Shearwater Recovery Project

Forest & Bird’s Kaikoura branch has been actively involved in creating a third breeding site for our nationally endangered Hutton’s shearwaters.

Fast Facts

• The Hutton's shearwater was first described in 1912, however it wasn’t until 1965 that their breeding grounds were discovered by an amateur ornithologist – Geoff Harrow.
 
• The Hutton’s shearwater is the only sea-bird species that breeds in a sub-alpine environment.

• Often Hutton’s shearwaters return to Kaikoura only to find their burrows covered in snow. They must wait several weeks for the snow to melt to reveal their burrows.

• Each day the birds travel to the sea to feed, rocketing down at a speed of around 154km/hour and reaching the ocean in as little as 7 minutes .

• The adult population lies at around 460,000 and is classified as ‘nationally endangered’ because of steep population decline in recent years.
 

There were once eight breeding colonies in the Kaikoura region but only two remain on the mountain-sides of the Kaikoura ranges. These inaccessible sites are free from pigs – one of their key predators.

A third breeding site has been established on the Kaikoura Peninsula as a community initiative involving the Hutton’s Shearwater Charitable Trust, DOC, Tukete Charitable Trust, Kaikoura District Council, Te Runanga O Kaikoura and Forest & Bird as a safeguard to prevent further population decline.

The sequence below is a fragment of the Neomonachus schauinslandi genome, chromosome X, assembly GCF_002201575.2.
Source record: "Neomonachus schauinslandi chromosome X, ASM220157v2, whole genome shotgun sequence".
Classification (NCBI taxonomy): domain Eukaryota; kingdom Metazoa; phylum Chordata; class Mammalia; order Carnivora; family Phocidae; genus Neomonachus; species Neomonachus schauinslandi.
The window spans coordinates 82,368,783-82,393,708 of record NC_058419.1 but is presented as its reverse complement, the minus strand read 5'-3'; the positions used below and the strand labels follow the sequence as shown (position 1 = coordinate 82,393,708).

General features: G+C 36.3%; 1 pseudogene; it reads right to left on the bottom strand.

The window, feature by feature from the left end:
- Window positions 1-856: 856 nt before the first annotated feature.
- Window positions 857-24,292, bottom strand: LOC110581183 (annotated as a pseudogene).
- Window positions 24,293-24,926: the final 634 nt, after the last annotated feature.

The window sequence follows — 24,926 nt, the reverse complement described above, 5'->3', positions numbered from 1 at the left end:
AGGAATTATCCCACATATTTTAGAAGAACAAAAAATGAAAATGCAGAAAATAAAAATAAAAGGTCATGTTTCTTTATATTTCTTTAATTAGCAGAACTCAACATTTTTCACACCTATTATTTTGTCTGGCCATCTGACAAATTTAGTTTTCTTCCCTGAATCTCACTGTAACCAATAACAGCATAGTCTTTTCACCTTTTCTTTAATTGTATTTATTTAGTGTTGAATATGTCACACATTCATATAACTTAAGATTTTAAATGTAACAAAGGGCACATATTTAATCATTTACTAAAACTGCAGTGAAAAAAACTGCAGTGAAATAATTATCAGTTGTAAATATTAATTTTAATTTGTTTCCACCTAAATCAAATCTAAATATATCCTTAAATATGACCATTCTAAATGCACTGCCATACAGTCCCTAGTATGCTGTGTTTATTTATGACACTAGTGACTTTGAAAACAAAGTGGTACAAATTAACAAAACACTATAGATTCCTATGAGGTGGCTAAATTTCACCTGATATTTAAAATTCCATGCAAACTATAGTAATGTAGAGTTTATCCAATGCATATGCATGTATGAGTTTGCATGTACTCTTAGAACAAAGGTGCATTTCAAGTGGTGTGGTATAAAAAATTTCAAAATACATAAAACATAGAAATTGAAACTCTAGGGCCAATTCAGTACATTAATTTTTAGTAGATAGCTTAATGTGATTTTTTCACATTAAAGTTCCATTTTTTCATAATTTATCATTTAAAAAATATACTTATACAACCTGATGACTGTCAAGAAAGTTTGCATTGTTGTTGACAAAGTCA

Between 2005 and 2013 there have been 496 titi (young shearwaters) transferred by helicopter to the Te Rae o Atiu site (Kaikoura Peninsula).

When the chicks fledge they fly to the fish-rich waters of the Australian coast for 3-4 years, and have been returning to this site to breed. 

During the transfer period, chicks needed daily attention and were weighed, measured and fed to ensure they were in good condition. 

An army of volunteers - who have assisted the project over the years - have made this project truly successful.

Te Rae O Atiu is 15 minutes from Kaikoura town centre making it incredibly accessible for people wanting to get involved.

The project gives people the chance to be involved and take part in this ground breaking project.

To sum up, one volunteer commented “to have such an amazing project on our backdoor is truly an inspiration”.

If you are interested in learning more or getting involved with the Hutton’s Shearwater Charitable Trust, please contact Acting Secretary Teri Sonal on  teri@whalewatch.co.nz